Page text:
Most analysts predicted 2004 would be a year for the multifamily industry to regain some traction in rents and occupancy.

They were right.

“Demand has picked up,” says Peter Linneman , principal o f Linneman Associates, a real estate advisory and consulting firm in Philadelphia. “When interest rates dropped precipitously, a lot of people that would have owned over the next couple of years all ran to the front of the line. Now it's back to reasonable demand [to buy homes].”

As a result, many REITs have seen improving occupancies. AMLI Residential Properties Trust reported that occupancy went up 2 percent across its portfolio.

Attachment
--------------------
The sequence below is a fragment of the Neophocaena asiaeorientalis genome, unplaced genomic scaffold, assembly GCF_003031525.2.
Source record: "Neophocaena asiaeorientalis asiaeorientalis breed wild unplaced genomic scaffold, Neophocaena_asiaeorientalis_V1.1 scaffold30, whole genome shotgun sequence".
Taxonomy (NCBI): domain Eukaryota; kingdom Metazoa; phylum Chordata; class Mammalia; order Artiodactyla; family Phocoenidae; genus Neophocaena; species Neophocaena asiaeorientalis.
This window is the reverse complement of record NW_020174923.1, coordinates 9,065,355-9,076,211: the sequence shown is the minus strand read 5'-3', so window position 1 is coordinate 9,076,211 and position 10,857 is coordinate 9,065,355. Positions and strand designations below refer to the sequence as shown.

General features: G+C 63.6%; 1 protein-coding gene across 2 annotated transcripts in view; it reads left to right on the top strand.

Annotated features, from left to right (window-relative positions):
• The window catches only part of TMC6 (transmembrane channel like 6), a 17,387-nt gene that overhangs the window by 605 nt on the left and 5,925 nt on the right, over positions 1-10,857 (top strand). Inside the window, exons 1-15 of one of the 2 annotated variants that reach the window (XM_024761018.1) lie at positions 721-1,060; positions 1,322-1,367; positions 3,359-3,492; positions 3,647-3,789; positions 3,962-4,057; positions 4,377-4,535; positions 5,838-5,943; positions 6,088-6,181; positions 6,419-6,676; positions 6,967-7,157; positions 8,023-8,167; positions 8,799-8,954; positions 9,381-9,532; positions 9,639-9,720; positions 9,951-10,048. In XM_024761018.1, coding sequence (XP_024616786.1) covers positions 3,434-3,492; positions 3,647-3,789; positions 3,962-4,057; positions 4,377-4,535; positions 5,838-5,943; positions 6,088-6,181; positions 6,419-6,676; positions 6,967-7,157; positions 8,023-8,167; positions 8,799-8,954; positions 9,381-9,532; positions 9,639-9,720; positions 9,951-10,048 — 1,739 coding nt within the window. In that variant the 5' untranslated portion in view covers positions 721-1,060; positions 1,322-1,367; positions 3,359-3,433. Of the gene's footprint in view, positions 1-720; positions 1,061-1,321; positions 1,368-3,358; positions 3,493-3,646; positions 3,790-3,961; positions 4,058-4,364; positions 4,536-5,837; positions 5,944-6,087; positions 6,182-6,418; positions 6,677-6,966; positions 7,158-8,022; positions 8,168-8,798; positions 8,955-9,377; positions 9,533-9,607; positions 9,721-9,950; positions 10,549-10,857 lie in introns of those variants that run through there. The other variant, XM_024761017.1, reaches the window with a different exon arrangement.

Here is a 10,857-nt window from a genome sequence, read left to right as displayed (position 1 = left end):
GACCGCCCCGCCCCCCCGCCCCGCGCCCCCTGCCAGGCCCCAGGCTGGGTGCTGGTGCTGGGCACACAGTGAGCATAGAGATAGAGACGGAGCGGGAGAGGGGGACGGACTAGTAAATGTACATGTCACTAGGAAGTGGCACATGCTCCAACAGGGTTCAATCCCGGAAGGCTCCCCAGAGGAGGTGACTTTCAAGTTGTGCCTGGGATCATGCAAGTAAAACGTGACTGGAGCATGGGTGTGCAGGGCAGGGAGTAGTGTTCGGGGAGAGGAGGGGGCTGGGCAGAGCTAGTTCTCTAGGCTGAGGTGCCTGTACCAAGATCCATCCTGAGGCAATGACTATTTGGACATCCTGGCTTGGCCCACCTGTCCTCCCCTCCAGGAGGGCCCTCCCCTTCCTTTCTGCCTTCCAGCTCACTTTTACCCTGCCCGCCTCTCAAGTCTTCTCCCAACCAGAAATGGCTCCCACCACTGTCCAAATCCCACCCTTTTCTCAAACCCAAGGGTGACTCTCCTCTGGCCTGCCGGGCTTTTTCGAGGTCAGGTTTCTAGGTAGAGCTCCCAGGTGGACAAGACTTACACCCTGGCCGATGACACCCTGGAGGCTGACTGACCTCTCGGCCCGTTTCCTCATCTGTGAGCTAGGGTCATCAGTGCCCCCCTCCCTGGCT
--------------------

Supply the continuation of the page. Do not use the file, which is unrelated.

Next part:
“The worst is behind us,” says Robert J. Chapman, the Chicago-based company's CFO. “We're gaining traction and hoping to raise rents and still hold occupancy.”

Bruce Duncan, president and CEO of Equity Residential in Chicago, saw rent growth in both the second and third quarters of 2004. He expects steady improvement into the future if the job outlook improves. “2005 will be a continuation of 2004,” he says. “We think it will continue to get better, but we don't see a dramatic improvement.”